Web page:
Remote sensing of snow cover provides a means of observing snow cover over large spatial areas that cannot be fulfilled by in situ observations alone and has been well-reviewed in recent years [11
]. Optical sensors make detection of snow possible by utilizing the reflectance characteristics of snow at different wavelengths. Snow is distinguishable from other types of surface cover due to its high reflectance properties at visible wavelengths, low reflectance in the near infrared band and shortwave infrared wavelengths [13
]. Several generations of optical sensors have now been acquiring data globally for several decades; the Moderate Resolution Imaging Spectroradiometer (MODIS) onboard the Terra and Aqua satellites has been acquiring optical images since 2000, from which the Normalized Difference Snow Index (NDSI) can be derived [14
] as well as fractional snow cover [15
]. Recently, a 20-year MODIS snow cover fraction (SCF) dataset for Svalbard based on the NASA MOD10A1-product [16
] at 500 m spatial resolution has been produced and investigated [4
]. Other spaceborne optical sensors include the Advanced Very High-Resolution Radiometer (AVHRR) instrument, which has flown onboard polar orbiting satellites since the late 1970s and provides observations for monitoring snow cover extent (SCE). The instrument has approximately 1 km spatial resolution, but only data at a reduced effective resolution of approximately 4 km is permanently archived and available with global area coverage (GAC). Meanwhile, newer more sophisticated optical sensors on board the Sentinel-2 A and B satellites have been delivering data over Svalbard since 2016 at a nominal 10 m pixel spacing. Since the launch of the Sentinel-2B satellite in 2017, daily coverage of Svalbard has also been possible, therefore providing unrivalled opportunities to study snow cover changes in Svalbard at high temporal and spatial resolution. A recent study has begun to address the similarities and differences in fractional snow cover retrievals using three optical sensors at different resolution and extracted using retrieval algorithms for a study site in northwest Svalbard [17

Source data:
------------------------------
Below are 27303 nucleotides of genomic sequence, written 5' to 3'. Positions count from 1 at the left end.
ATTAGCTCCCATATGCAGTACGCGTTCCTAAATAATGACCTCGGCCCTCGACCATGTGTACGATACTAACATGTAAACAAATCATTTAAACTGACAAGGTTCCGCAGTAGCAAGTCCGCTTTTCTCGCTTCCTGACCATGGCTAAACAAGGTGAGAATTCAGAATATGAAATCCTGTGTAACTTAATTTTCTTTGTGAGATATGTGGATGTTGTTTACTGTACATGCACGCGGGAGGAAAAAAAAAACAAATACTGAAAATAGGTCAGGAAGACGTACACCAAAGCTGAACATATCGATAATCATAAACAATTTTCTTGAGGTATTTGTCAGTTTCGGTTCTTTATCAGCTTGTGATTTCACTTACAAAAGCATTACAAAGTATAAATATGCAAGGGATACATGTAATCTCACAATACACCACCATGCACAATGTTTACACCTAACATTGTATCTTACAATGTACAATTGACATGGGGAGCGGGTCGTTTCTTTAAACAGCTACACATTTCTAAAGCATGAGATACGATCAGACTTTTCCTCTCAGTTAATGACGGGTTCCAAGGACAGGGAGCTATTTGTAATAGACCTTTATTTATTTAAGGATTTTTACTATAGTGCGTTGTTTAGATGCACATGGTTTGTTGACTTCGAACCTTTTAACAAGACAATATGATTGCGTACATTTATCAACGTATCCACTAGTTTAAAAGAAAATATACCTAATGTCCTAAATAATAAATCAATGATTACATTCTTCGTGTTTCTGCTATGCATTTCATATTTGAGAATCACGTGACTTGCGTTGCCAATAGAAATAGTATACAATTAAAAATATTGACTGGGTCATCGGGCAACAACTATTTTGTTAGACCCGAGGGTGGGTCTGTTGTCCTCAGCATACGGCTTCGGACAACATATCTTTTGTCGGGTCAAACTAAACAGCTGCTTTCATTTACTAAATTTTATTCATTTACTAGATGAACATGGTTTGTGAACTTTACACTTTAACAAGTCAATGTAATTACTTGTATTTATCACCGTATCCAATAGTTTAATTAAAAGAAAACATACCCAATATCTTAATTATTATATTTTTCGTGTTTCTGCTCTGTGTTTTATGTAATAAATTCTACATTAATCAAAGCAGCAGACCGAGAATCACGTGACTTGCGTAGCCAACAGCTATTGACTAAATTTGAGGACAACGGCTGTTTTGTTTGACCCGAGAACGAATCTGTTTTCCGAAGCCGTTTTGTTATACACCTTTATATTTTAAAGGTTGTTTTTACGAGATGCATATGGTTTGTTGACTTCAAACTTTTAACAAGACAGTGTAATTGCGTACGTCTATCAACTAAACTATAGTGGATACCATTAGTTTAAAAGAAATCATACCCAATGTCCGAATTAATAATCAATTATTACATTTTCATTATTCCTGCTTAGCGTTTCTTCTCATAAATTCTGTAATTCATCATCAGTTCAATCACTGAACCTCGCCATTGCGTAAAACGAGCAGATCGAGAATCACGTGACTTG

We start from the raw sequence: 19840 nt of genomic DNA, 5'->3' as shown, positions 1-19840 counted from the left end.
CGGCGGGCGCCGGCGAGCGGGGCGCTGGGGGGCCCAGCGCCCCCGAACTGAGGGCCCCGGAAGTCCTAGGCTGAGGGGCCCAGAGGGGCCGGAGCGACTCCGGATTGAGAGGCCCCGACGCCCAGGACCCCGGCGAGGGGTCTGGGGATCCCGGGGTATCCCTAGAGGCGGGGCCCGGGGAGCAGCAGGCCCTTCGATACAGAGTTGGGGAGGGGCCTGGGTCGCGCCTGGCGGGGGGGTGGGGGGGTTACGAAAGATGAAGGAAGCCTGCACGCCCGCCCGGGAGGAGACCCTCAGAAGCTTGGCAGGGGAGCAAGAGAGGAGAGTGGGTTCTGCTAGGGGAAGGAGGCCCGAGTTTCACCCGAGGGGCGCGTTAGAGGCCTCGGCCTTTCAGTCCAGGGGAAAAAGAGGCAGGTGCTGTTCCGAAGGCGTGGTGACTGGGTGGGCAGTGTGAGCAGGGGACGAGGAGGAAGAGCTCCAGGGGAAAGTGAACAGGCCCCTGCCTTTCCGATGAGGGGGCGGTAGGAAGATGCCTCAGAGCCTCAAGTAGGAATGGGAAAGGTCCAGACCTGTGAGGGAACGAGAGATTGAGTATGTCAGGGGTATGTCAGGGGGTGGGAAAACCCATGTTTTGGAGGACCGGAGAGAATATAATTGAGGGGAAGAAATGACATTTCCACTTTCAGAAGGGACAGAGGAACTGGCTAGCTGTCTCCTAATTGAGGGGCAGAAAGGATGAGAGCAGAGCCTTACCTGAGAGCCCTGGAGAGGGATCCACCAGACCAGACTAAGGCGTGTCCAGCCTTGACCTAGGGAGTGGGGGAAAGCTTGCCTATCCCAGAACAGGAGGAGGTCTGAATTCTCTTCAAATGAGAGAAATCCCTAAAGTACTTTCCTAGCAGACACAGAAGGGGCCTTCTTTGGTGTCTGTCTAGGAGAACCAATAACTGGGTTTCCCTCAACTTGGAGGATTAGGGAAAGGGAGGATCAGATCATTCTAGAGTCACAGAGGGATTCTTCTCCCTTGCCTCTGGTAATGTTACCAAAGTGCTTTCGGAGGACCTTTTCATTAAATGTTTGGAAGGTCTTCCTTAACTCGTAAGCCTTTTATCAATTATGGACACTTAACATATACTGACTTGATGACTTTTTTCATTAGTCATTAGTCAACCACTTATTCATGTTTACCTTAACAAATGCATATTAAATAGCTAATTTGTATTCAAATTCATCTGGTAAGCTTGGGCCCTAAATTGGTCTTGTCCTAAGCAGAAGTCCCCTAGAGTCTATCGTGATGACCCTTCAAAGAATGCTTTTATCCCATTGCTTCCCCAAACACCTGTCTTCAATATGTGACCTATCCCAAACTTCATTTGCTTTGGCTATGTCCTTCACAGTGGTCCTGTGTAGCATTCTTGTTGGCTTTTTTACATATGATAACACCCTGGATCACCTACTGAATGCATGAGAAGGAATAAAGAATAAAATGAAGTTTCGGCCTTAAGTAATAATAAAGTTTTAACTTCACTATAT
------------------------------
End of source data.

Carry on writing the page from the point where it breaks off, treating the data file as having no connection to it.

]. The remote sensing observations were further validated by very high-resolution terrestrial photography. Even though the study area and time period were limited in extent, the results nevertheless indicate that there exist discrepancies when comparing observations from lower and higher resolution sensors, as well as the methods used to retrieve them. Furthermore, compiling long term climate records and linking observations to climatic variations by combining data from different sensors that cover different time periods inevitably becomes challenging due to mixed-pixel problems creating biases in fractional snow cover estimates when aggregated over large areas [18
Despite the existence of multiple optical satellite datasets and snow model datasets, there is an obvious lack of continuity and consistency with respect to spatial resolution and periods of data coverage. Moreover, few attempts have been made that demonstrate how current-day, high resolution remote sensing datasets can be used to reconstruct and upscale snow cover observations of the earlier, low resolution datasets that often provide long time periods of data coverage. This is especially true for the high latitude Svalbard archipelago, where changes in seasonal snow are occurring faster than snow-covered areas at lower latitudes. Furthermore, studies of snow cover to date have often only utilized either remote sensing or modelling and there is therefore a need for large scale comparisons between different resolution sensors and models as well as evaluating the relative strengths and weaknesses of each dataset. Therefore, the objective of this study is to demonstrate the similarities and differences of snow cover observations made using remote sensing datasets and snow models, and how these differences can affect the extraction of derived parameters linked to the dynamical processes such as snow melt and disappearance. We examine snow cover fraction derived using the AVHRR dataset at 4 km resolution and Sentinel-2 observations produced at 20 m resolution and how they compare with the recently published MODIS SCF dataset for Svalbard at 500 m resolution [4